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Why Institutions Should Consider an Externally Administered IBC

Clinical trials for gene therapy are booming, especially in the fields of oncology, infectious diseases, rare diseases, and regenerative medicine. In January of 2019, then-Food and Drug Administration (FDA) Commissioner Scott Gottlieb and Peter Marks, Director of the FDA Center for Biologics Evaluation and Research (CBER), announced new policies to advance gene therapy research and described the current state of gene therapy as “…similar to the period marking an acceleration in the development of antibody drugs in the late 1990s, and the mainstreaming of monoclonal antibodies as the backbone of modern treatment regimens.”

That prediction is already becoming reality. Consider: the FDA set records in subsequent years for Investigational New Drug (IND) applications for products containing engineered genetic material. Also, the three COVID-19 vaccines with FDA emergency use authorization (Pfizer, Moderna, and Janssen) all contain engineered genetic material.

Data adapted with permission from Peter Marks, Director, FDA Center for Biologics Evaluation and Research (CBER). Originally published in Applied Biosafety, 2019.

Current State of Gene Therapy Oversight at Institutions

Institutions receiving National Institutes of Health (NIH) support are required to have an institutional biosafety committee (IBC) review of research involving engineered genetic material (recombinant or synthetic nucleic acid molecules). Traditionally, IBCs at academic institutions meet monthly or sometimes quarterly, predominantly focusing on basic science research performed in laboratories and animal facilities rather than clinical trials. Given their charge, many IBCs may lack the expertise or experience to review clinical trials. To efficiently review gene therapy studies, the IBC should have expertise in human gene transfer as well as policies and procedures for the review of clinical trials.

Waiting until a gene therapy clinical trial is submitted to recruit an ad hoc reviewer or develop procedures for performing the review can introduce unnecessary and lengthy delays. Furthermore, some institutions’ institutional review boards (IRBs) will not accept a submission for a gene therapy study unless it is accompanied by the IBC review. Additionally, multisite studies can experience startup challenges on a greater scale, as sites with individual and locally administered IBCs involve different submission deadlines, meetings schedules, policies, and procedures and increased variability in review outcomes.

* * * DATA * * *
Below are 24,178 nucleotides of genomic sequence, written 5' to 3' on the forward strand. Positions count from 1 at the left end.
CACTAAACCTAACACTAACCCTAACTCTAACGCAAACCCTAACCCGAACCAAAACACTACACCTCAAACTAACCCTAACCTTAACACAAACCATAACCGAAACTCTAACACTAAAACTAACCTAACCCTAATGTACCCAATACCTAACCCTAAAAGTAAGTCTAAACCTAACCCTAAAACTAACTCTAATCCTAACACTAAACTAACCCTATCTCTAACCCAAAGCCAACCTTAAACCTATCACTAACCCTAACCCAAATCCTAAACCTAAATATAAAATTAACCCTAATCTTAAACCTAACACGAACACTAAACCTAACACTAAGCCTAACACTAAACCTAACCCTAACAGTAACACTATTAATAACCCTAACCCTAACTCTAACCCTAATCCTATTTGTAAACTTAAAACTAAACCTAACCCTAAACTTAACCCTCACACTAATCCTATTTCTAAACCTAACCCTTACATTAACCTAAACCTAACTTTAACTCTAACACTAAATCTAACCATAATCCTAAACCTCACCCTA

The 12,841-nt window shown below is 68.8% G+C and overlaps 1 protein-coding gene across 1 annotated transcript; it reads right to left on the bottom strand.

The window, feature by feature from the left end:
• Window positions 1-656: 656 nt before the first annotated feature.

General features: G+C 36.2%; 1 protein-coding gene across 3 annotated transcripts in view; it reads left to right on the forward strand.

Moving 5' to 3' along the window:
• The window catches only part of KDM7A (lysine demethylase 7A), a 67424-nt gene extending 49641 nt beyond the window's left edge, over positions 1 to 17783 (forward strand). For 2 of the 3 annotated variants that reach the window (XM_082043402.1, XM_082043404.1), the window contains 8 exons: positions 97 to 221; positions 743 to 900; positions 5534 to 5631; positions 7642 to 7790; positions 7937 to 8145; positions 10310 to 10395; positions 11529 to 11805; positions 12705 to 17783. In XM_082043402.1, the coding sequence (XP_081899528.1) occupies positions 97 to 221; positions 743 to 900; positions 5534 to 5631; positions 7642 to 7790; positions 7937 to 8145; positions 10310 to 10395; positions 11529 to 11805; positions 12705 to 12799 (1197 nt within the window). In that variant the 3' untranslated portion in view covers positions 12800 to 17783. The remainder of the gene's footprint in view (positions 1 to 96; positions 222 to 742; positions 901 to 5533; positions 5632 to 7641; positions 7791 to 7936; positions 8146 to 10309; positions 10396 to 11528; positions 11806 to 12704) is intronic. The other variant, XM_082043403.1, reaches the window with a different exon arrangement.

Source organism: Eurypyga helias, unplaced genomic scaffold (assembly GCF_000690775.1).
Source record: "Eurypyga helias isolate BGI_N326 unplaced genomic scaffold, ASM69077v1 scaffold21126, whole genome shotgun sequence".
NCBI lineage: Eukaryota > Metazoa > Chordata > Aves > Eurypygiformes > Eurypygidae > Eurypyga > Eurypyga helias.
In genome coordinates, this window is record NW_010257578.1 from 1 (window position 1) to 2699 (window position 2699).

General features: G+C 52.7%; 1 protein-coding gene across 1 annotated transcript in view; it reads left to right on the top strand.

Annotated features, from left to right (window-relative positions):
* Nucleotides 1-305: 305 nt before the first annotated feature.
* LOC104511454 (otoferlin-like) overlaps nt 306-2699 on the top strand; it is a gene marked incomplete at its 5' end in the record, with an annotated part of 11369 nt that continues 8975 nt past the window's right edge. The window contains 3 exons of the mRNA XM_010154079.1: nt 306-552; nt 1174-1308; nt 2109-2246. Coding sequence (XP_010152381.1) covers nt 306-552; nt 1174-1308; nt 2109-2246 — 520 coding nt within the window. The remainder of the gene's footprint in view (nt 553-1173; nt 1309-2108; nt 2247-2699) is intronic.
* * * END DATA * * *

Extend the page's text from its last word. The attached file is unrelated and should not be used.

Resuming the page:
What Can Institutions Do to Prepare for a Surge in Gene Therapy Research?

The NIH allows institutions to utilize multiple IBCs, creating a situation where an institution can rely on an externally administered IBC with reviewer expertise in the clinical environment and human gene transfer research, while retaining their locally administered IBC for basic science research involving laboratories and animal models.

This approach provides similar benefits as central IRB review for clinical trials, such as increased review efficiency and consistent protections and oversight for multisite studies. The central IRB review concept was considered so beneficial that the NIH instituted a single IRB policy for NIH funded studies (effective January 25, 2018). The federal government followed suit with revisions to the Common Rule (45 CFR 46), the rule of ethics in the United States regarding biomedical and behavioral research involving human subjects, to require a single IRB (sIRB) of record for all federally funded research (effective January 20, 2020).

Institutions with externally administered central IBCs may position themselves as “gene therapy ready” to reflect the benefits of such a partnership and make them more attractive to sponsors and contract research organizations (CROs) during the site selection process.

In a 2021 interview with Advarra, Dr. Fred Locke, Director of the Moffitt Cancer Center’s Immune Cell Therapy program, stated, “If you can have a centralized IRB and IBC review, it simplifies the process.” Minimizing startup delays is of paramount importance, particularly in resistant or refractory disease cases.

As an example, the externally administered IBC review performed by Advarra has significantly streamlined study activation timelines. Advarra’s IBC averaged turnaround times of 3.3 business days (N = 118 reviews) from submission to review for National Cancer Institute (NCI) designated cancer centers. These centers previously experienced turnaround times of up to three to four months when working with their locally administered IBCs.

When the COVID-19 pandemic hit North America, Advarra’s IBC was able to prioritize review of COVID-19 research. Because Advarra has full-time resources dedicated to conducting and managing IBC review activities, Advarra’s IBC averaged 1.7 business day (N = 152 reviews) turnaround times on reviews for COVID-19 vaccine research. Advarra has also accelerated startup for the Meridian Clinical Research Network and IQVIA, the world’s largest CRO.

Where Should Institutions Start?

The best way an institution can prepare to participate in any gene therapy studies is to register an IBC with the NIH and become familiar with the basic requirements for IBC review. As the NIH Office of Science Policy (OSP) review of an institution’s IBC registration may take four to six weeks, institutions can compress timelines by registering their IBCs well in advance of having a new study ready for IBC review. This way institutions are ready to start the IBC review process immediately. There is no cost associated with registering an IBC with the NIH, and institutions may be registered with several IBCs.

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